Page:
Screening and Characterizing Alfalfa for Persistence under Mowing and Continuous Grazing1
- P. A. Counce,
- J. H. Bouton and
- R. H. Brown2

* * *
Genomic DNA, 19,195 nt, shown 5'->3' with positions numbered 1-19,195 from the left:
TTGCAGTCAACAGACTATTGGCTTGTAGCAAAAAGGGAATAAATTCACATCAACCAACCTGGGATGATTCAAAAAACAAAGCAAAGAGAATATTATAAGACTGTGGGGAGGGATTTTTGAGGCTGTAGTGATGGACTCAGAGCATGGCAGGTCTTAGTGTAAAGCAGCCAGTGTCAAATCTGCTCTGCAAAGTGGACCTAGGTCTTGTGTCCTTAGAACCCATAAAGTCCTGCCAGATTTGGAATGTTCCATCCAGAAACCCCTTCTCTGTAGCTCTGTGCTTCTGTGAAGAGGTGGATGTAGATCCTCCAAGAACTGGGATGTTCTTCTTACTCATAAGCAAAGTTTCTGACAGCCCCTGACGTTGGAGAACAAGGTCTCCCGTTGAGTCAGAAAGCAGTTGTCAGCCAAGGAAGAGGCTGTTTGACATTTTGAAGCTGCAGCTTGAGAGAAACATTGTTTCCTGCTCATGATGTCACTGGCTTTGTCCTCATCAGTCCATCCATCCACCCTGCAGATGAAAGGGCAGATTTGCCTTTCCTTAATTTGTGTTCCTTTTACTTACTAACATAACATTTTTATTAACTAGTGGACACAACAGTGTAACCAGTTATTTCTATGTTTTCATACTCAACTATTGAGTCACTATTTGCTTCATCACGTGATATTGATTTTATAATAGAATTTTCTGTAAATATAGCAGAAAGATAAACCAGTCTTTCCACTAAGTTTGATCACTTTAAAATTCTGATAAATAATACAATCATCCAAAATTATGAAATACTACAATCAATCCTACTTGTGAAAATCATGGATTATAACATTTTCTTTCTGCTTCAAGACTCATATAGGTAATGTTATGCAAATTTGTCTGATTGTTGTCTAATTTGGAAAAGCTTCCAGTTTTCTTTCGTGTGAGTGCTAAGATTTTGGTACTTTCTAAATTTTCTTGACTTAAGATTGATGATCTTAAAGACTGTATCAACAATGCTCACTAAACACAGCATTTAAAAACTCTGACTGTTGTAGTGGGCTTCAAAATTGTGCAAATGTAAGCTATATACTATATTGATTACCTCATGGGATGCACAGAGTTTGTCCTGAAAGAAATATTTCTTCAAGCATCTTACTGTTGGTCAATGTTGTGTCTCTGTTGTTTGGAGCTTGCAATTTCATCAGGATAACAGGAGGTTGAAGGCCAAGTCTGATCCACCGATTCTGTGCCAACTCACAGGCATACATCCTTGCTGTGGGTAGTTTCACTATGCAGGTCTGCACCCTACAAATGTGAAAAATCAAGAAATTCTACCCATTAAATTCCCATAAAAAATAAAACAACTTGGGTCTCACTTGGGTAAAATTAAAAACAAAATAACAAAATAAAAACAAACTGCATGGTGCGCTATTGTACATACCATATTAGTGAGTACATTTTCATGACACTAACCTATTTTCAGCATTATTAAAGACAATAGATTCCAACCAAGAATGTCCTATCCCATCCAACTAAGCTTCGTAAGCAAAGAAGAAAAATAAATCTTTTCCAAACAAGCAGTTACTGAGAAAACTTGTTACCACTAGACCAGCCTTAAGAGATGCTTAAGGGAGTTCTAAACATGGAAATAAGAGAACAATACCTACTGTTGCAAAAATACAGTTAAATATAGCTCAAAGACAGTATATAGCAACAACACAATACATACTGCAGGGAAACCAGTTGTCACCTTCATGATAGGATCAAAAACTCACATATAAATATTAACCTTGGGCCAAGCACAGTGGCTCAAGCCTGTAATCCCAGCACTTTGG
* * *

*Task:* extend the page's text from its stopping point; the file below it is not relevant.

Alfalfa (Medicago sativa L.) is a high quality forage species that does not persist well under frequent, intense defoliation such as continuous grazing. Experiments were performed to screen alfalfa cultivars for persistence under mowing and continuous grazing and to identify plant characters that may be associted with persistence. Twenty-two alfalfa cultivars were grazed continuously for 100 days in each of 3 years to a height of 3 to 5 cm, and mowed infrequently in a nearby area during the same period. Cultivars did not differ significantly for persistence under mowing, but did under grazing. Persistence of cultivars under mowing and under grazing was not correlated. Persistent and nonpersistent cuitivars were subsequently examined for differences in topgrowth and carbohydrate utilization. Topgrowth and total nonstructural carbohydrates in the taproots were less for persistent cultivars than nonpersistent cultivars. Persistent cultivars appeared to depend less on taproot carbohydrates for initial topgrowth than nonpersistent cultivars. The prospects for selecting alfalfa for persistence under grazing are promising, but such selection could possibly lead to less productive alfalfa lines unless care is taken to insure productivity as well as persistence.Please view the pdf by using the Full Text (PDF) link under 'View' to the left.
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